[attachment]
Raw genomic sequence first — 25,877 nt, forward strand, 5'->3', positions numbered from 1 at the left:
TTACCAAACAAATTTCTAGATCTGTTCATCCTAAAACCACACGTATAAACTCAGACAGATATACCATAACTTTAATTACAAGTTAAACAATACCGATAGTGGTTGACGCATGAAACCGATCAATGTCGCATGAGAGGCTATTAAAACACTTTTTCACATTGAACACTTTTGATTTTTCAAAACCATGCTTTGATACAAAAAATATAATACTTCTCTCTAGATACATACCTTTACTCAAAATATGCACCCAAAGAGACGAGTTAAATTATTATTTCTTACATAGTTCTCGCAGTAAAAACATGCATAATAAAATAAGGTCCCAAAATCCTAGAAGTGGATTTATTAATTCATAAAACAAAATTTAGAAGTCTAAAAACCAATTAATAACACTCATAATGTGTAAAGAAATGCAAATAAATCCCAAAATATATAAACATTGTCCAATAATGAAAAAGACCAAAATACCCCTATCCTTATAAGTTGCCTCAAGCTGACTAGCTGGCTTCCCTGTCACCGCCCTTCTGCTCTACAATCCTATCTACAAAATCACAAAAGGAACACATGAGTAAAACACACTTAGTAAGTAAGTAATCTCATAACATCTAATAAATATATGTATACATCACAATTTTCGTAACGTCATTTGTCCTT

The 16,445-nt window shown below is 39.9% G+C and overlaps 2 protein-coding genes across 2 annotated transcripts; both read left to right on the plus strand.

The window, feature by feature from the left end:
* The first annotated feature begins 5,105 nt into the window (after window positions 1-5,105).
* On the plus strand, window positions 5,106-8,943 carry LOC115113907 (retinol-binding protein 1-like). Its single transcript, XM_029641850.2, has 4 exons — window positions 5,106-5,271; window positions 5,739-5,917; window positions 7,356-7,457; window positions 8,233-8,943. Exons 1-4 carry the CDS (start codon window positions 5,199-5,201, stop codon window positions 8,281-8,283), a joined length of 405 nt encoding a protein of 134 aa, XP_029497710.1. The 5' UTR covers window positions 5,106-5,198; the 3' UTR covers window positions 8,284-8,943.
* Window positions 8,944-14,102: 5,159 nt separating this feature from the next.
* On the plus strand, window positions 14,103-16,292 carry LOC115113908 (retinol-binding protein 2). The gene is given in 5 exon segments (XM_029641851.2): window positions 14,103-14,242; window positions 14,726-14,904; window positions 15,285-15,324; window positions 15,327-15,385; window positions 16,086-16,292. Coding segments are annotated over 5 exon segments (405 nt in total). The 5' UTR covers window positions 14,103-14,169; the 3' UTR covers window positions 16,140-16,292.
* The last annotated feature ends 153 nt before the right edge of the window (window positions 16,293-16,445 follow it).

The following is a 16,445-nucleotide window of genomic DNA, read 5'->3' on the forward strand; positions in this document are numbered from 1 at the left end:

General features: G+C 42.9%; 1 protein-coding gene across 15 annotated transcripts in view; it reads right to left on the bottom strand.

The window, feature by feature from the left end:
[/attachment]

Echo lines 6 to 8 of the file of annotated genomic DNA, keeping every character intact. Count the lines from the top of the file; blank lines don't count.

* On the plus strand, window positions 5,106-8,943 carry LOC115113907 (retinol-binding protein 1-like). Its single transcript, XM_029641850.2, has 4 exons — window positions 5,106-5,271; window positions 5,739-5,917; window positions 7,356-7,457; window positions 8,233-8,943. Exons 1-4 carry the CDS (start codon window positions 5,199-5,201, stop codon window positions 8,281-8,283), a joined length of 405 nt encoding a protein of 134 aa, XP_029497710.1. The 5' UTR covers window positions 5,106-5,198; the 3' UTR covers window positions 8,284-8,943.
* Window positions 8,944-14,102: 5,159 nt separating this feature from the next.
* On the plus strand, window positions 14,103-16,292 carry LOC115113908 (retinol-binding protein 2). The gene is given in 5 exon segments (XM_029641851.2): window positions 14,103-14,242; window positions 14,726-14,904; window positions 15,285-15,324; window positions 15,327-15,385; window positions 16,086-16,292. Coding segments are annotated over 5 exon segments (405 nt in total). The 5' UTR covers window positions 14,103-14,169; the 3' UTR covers window positions 16,140-16,292.